Last week I visited another great New York City charter school: KIPP Infinity in West Harlem. Infinity serves grades 5 through 8.
In the most recent NYC Department of Education progress report, KIPP Infinity received the highest overall score amongst all 1,043 elementary, middle, and K-8 schools that were graded. On their 2007-08 “Learning Environment Survey Report”, in which parents, teachers, and students are surveyed, the scores were uniformly excellent and, often, outliers. For example, on parent engagement, they scored a 125% on a scale from 0 to 100%.
As I talked with principal Joe Negron in his office (a table in the hallway), it was clear that his focus is on further improvement. He noted, for example, that while most of Infinity’s students pass the state tests, few of them have advanced into the most selective high schools.
The students at Infinity seem focused and mature for middle schoolers. Unlike the great elementary charter schools I have mentioned (here and here), Infinity generally has one teacher per classroom with an average class size of 25. Still, the students seem attentive and engaged. Many of the teachers have been at the school since day one and turnover has been very low. Clearly, they are doing a tremendous job.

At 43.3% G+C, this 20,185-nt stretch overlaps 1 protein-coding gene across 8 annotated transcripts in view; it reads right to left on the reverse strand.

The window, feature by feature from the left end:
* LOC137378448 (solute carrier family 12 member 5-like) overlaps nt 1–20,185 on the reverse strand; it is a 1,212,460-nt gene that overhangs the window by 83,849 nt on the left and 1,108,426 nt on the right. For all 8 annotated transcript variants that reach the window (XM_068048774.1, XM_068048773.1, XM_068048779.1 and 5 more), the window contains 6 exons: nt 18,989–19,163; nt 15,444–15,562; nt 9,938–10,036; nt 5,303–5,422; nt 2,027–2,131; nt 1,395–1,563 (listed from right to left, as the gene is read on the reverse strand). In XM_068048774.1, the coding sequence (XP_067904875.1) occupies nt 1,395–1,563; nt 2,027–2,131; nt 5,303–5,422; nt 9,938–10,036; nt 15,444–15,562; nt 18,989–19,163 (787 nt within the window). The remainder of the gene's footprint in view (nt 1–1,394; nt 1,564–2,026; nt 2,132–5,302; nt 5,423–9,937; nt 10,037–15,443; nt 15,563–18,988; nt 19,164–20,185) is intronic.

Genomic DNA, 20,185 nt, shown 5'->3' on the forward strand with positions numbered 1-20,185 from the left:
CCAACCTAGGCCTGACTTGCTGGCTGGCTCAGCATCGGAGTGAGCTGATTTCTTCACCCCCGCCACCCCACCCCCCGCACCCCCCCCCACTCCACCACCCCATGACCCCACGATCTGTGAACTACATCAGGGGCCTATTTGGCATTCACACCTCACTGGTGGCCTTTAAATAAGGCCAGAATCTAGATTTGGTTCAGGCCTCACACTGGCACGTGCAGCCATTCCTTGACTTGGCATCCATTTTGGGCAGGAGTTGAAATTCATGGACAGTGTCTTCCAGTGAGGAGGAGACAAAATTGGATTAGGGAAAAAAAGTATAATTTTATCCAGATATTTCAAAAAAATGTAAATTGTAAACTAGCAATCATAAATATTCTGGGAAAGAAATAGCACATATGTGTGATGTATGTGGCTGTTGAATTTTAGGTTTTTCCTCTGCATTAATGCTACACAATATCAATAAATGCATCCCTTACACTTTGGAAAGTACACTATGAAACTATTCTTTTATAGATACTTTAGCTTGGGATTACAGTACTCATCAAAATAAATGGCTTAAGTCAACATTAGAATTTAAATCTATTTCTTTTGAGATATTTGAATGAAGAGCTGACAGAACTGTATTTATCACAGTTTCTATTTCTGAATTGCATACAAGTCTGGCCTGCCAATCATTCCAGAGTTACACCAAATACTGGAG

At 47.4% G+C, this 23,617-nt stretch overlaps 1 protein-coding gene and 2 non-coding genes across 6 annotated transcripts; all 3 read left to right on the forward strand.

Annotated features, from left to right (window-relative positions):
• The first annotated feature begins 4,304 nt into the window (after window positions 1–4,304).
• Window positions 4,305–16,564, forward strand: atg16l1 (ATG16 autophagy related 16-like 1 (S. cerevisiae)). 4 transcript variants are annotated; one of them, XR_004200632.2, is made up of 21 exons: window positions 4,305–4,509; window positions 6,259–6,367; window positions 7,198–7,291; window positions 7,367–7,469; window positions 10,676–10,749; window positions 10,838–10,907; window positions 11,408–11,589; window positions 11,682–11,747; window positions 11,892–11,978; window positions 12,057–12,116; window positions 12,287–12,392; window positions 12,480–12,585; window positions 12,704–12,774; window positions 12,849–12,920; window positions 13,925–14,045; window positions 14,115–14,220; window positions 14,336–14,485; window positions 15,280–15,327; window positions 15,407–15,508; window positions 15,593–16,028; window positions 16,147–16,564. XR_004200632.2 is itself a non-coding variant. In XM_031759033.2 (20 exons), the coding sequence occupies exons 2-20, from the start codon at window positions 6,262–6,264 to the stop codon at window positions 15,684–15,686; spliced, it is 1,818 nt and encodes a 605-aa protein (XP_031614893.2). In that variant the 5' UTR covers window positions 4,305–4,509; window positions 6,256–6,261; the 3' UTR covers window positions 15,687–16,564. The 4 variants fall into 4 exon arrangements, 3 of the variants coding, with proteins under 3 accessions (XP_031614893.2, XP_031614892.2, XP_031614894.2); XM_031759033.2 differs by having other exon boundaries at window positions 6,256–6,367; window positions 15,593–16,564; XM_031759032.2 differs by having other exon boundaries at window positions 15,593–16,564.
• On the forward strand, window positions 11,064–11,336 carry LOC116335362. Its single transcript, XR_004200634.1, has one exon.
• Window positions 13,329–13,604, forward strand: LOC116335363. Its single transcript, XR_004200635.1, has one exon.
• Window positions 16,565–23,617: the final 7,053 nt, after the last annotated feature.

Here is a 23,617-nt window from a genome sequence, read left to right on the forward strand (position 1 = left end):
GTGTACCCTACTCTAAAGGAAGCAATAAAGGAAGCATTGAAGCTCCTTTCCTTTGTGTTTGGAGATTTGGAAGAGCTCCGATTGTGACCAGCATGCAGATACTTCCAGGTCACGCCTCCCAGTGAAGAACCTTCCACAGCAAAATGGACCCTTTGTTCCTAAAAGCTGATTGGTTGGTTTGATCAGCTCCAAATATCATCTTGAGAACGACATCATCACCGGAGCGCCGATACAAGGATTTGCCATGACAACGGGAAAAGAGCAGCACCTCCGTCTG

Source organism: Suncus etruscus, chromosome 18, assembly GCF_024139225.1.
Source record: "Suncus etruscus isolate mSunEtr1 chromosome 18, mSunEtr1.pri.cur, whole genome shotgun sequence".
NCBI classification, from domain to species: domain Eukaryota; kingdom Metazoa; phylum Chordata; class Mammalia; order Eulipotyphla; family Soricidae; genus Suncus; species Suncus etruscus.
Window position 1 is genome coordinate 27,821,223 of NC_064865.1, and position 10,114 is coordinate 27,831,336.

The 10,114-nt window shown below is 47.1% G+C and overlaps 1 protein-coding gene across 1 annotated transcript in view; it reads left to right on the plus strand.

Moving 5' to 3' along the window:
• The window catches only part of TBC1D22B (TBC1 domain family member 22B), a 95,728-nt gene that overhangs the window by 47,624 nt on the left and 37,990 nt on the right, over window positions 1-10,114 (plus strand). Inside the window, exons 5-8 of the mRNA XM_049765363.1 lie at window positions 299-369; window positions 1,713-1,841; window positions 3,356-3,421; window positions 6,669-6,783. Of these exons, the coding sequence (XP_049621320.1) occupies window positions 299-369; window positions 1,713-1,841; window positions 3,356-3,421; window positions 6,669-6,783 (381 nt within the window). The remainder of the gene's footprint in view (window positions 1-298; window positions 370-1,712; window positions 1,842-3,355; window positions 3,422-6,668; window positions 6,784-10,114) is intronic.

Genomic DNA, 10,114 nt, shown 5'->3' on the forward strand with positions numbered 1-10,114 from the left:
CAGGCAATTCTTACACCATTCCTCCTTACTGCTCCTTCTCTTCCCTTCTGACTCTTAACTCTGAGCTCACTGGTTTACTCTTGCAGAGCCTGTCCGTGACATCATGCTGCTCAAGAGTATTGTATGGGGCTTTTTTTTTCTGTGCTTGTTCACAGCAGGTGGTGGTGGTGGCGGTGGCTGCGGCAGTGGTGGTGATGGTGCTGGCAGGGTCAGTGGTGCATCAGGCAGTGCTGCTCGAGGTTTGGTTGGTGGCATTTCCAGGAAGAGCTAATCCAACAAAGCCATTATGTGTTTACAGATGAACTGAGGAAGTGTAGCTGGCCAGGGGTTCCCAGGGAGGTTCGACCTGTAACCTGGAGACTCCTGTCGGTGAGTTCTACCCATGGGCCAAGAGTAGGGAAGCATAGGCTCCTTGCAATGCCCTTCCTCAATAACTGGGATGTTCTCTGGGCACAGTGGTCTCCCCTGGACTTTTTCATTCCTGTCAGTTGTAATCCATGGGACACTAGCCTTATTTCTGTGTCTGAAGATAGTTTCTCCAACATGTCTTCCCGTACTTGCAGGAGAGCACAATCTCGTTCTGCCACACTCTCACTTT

Interestingly, all KIPP schools plan on using MAP tests to help them to better assess student progress on a national level. Infinity is happy about this development: they don’t believe that the state assessments are sufficient for them to take their students to the next level.
As part of the larger KIPP NYC network, Infinity staff can focus on educational issues. A “Shared Services Team” for the network provides support in the core functional areas of finance, HR, operations, technology, and development.
Of course, being a KIPP NYC school has brought the distraction of the KIPP AMP unionization controversy. Negron confirmed that, contrary to some early media reports, Infinity teachers were not involved in the situation.
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